Pioneering educator Nannie Helen Burroughs (1879-1961) sometime in the 1910s. Born in Orange, Virginia, Ms. Burroughs graduated with honors from the Colored High School, which would later become M Street School and then Dunbar High School. Best know as the founder of the National Trade and Professional School for Women and Girls, Ms. Burroughs was an early advocate for teaching African American History and students had to pass a course in black history in order to graduate. A member of the National Association of Colored Women among other civic and religious advocacy groups, Ms. Burroughs was appointed to a special committee on African Americans and housing by President Herbert Hoover. Also a leader in religion, she helped found the Women’s Auxiliary of the National Baptist Convention. 
Ms. Burroughs also had a special connection to Rev. Martin Luther King, Jr. A longtime friend of his parents, Ms. Burroughs wrote a letter to Dr. King’s mother, Mrs. Alberta King on February 4, 1956 during the course of the Montgomery Bus Boycott and told her how impressed she was with the “calm, sure way that Junior is standing up for right and righteousness.” Photo: The Library of Congress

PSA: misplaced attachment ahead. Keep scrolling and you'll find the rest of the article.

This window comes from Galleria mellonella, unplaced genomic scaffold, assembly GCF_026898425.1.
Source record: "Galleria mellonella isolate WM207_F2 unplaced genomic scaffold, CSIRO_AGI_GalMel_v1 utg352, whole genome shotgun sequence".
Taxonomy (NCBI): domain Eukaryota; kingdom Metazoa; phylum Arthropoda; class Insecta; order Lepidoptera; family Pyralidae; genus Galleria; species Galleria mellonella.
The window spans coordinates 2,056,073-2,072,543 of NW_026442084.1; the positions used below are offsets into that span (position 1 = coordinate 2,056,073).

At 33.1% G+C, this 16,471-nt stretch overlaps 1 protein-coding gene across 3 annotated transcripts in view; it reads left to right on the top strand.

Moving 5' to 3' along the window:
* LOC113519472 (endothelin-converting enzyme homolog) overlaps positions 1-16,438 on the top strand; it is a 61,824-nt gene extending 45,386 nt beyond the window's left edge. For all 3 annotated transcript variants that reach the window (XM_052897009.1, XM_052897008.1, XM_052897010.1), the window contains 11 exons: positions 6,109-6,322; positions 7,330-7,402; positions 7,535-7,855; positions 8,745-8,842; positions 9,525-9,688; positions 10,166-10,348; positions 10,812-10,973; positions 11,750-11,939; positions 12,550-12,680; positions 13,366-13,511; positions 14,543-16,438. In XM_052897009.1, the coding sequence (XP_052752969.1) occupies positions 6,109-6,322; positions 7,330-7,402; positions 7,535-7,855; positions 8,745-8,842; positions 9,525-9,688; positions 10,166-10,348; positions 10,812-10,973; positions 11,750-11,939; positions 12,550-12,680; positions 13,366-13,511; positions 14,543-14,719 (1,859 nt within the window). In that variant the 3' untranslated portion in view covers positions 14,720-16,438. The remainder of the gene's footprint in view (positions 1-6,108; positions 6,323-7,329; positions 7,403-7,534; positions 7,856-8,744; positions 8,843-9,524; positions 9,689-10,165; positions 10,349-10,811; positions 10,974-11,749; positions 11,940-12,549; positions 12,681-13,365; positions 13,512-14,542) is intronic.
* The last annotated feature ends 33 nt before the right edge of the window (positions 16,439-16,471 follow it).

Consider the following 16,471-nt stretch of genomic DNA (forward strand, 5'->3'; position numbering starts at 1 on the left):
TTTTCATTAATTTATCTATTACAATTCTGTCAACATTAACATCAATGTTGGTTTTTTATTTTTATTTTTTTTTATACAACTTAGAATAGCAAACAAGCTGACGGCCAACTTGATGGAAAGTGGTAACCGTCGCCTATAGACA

Pioneering educator Nannie Helen Burroughs (1879-1961) sometime in the 1910s. Born in Orange, Virginia, Ms. Burroughs graduated with honors from the Colored High School, which would later become M Street School and then Dunbar High School. Best know as the founder of the National Trade and Professional School for Women and Girls, Ms. Burroughs was an early advocate for teaching African American History and students had to pass a course in black history in order to graduate. A member of the National Association of Colored Women among other civic and religious advocacy groups, Ms. Burroughs was appointed to a special committee on African Americans and housing by President Herbert Hoover. Also a leader in religion, she helped found the Women’s Auxiliary of the National Baptist Convention. 


Ms. Burroughs also had a special connection to Rev. Martin Luther King, Jr. A longtime friend of his parents, Ms. Burroughs wrote a letter to Dr. King’s mother, Mrs. Alberta King on February 4, 1956 during the course of the Montgomery Bus Boycott and told her how impressed she was with the “calm, sure way that Junior is standing up for right and righteousness.” Photo: The Library of Congress

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